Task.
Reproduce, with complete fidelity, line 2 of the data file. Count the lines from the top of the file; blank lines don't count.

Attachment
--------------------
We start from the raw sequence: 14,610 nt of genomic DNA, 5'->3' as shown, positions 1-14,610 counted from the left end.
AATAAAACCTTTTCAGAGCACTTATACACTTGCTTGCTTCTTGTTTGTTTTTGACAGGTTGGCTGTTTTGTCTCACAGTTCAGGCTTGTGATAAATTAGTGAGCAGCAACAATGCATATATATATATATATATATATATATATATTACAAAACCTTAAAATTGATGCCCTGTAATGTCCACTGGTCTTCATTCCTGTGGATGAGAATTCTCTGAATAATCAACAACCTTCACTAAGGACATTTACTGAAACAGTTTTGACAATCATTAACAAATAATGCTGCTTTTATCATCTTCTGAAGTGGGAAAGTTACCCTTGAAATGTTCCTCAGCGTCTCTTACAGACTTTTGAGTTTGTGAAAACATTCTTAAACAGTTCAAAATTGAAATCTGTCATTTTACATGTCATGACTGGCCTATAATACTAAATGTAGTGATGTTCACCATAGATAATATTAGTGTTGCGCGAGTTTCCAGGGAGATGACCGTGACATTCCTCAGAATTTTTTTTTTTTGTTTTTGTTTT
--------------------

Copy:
AATAAAACCTTTTCAGAGCACTTATACACTTGCTTGCTTCTTGTTTGTTTTTGACAGGTTGGCTGTTTTGTCTCACAGTTCAGGCTTGTGATAAATTAGTGAGCAGCAACAATGCATATATATATATATATATATATATATATATTACAAAACCTTAAAATTGATGCCCTGTAATGTCCACTGGTCTTCATTCCTGTGGATGAGAATTCTCTGAATAATCAACAACCTTCACTAAGGACATTTACTGAAACAGTTTTGACAATCATTAACAAATAATGCTGCTTTTATCATCTTCTGAAGTGGGAAAGTTACCCTTGAAATGTTCCTCAGCGTCTCTTACAGACTTTTGAGTTTGTGAAAACATTCTTAAACAGTTCAAAATTGAAATCTGTCATTTTACATGTCATGACTGGCCTATAATACTAAATGTAGTGATGTTCACCATAGATAATATTAGTGTTGCGCGAGTTTCCAGGGAGATGACCGTGACATTCCTCAGAATTTTTTTTTTTTGTTTTTGTTTT